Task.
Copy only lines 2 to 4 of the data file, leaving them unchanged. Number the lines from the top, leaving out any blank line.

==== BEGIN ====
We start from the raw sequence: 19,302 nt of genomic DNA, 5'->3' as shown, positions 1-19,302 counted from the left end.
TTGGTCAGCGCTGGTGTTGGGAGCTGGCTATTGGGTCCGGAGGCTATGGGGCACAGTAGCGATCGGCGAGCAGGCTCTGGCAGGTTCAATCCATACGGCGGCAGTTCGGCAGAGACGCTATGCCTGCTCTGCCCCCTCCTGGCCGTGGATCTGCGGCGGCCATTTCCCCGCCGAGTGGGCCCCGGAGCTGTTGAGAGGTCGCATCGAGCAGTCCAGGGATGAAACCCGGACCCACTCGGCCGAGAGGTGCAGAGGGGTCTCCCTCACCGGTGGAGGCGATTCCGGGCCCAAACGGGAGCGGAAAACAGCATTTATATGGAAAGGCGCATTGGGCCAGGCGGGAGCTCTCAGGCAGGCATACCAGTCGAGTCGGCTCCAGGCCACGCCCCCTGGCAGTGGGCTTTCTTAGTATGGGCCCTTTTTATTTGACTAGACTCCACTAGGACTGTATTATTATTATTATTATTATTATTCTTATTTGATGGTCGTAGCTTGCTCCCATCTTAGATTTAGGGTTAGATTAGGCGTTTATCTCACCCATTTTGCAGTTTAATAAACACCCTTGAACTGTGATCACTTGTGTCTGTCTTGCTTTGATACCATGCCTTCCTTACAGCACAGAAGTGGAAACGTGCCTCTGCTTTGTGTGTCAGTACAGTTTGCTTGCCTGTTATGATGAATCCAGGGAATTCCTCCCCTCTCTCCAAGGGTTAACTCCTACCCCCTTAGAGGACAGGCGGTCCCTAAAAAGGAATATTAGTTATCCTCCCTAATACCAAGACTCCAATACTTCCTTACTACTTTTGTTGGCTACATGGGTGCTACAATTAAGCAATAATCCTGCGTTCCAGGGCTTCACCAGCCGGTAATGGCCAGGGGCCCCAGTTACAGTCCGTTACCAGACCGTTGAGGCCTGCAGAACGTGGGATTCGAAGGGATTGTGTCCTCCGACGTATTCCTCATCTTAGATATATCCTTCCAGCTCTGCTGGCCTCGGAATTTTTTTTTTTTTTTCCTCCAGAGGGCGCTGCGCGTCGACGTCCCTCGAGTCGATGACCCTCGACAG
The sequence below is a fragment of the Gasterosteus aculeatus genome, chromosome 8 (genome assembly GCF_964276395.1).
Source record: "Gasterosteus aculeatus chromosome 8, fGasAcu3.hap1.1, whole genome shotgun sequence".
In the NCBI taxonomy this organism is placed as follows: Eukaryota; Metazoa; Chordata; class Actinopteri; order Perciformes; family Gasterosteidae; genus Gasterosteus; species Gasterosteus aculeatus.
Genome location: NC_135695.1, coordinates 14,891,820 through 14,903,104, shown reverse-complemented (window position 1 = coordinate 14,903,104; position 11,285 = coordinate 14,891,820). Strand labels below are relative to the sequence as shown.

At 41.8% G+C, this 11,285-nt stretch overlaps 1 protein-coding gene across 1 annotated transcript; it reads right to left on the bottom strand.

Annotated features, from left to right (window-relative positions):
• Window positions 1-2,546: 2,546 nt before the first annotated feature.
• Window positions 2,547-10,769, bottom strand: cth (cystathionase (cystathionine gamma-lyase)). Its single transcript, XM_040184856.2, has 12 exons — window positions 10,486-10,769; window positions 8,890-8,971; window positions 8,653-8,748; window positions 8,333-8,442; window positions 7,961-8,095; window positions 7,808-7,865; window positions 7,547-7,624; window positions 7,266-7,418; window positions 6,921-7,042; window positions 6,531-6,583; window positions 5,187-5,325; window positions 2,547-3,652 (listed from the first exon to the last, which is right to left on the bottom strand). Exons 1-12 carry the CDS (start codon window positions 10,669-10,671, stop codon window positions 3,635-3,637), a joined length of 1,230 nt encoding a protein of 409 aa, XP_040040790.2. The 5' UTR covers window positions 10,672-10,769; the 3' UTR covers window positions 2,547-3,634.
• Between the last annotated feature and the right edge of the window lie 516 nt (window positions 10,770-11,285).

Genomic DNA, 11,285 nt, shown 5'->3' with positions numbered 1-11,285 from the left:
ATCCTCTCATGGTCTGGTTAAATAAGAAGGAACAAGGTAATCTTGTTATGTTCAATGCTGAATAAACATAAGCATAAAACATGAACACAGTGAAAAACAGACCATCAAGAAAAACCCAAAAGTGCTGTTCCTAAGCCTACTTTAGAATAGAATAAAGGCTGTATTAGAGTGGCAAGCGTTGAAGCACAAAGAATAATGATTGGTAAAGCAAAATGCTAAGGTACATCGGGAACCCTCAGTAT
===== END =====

TTGGTCAGCGCTGGTGTTGGGAGCTGGCTATTGGGTCCGGAGGCTATGGGGCACAGTAGCGATCGGCGAGCAGGCTCTGGCAGGTTCAATCCATACGGCGGCAGTTCGGCAGAGACGCTATGCCTGCTCTGCCCCCTCCTGGCCGTGGATCTGCGGCGGCCATTTCCCCGCCGAGTGGGCCCCGGAGCTGTTGAGAGGTCGCATCGAGCAGTCCAGGGATGAAACCCGGACCCACTCGGCCGAGAGGTGCAGAGGGGTCTCCCTCACCGGTGGAGGCGATTCCGGGCCCAAACGGGAGCGGAAAACAGCATTTATATGGAAAGGCGCATTGGGCCAGGCGGGAGCTCTCAGGCAGGCATACCAGTCGAGTCGGCTCCAGGCCACGCCCCCTGGCAGTGGGCTTTCTTAGTATGGGCCCTTTTTATTTGACTAGACTCCACTAGGACTGTATTATTATTATTATTATTATTATTCTTATTTGATGGTCGTAGCTTGCTCCCATCTTAGATTTAGGGTTAGATTAGGCGTTTATCTCACCCATTTTGCAGTTTAATAAACACCCTTGAACTGTGATCACTTGTGTCTGTCTTGCTTTGATACCATGCCTTCCTTACAGCACAGAAGTGGAAACGTGCCTCTGCTTTGTGTGTCAGTACAGTTTGCTTGCCTGTTATGATGAATCCAGGGAATTCCTCCCCTCTCTCCAAGGGTTAACTCCTACCCCCTTAGAGGACAGGCGGTCCCTAAAAAGGAATATTAGTTATCCTCCCTAATACCAAGACTCCAATACTTCCTTACTACTTTTGTTGGCTACATGGGTGCTACAATTAAGCAATAATCCTGCGTTCCAGGGCTTCACCAGCCGGTAATGGCCAGGGGCCCCAGTTACAGTCCGTTACCAGACCGTTGAGGCCTGCAGAACGTGGGATTCGAAGGGATTGTGTCCTCCGACGTATTCCTCATCTTAGATATATCCTTCCAGCTCTGCTGGCCTCGGAATTTTTTTTTTTTTTTCCTCCAGAGGGCGCTGCGCGTCGACGTCCCTCGAGTCGATGACCCTCGACAG
The sequence below is a fragment of the Gasterosteus aculeatus genome, chromosome 8 (genome assembly GCF_964276395.1).
Source record: "Gasterosteus aculeatus chromosome 8, fGasAcu3.hap1.1, whole genome shotgun sequence".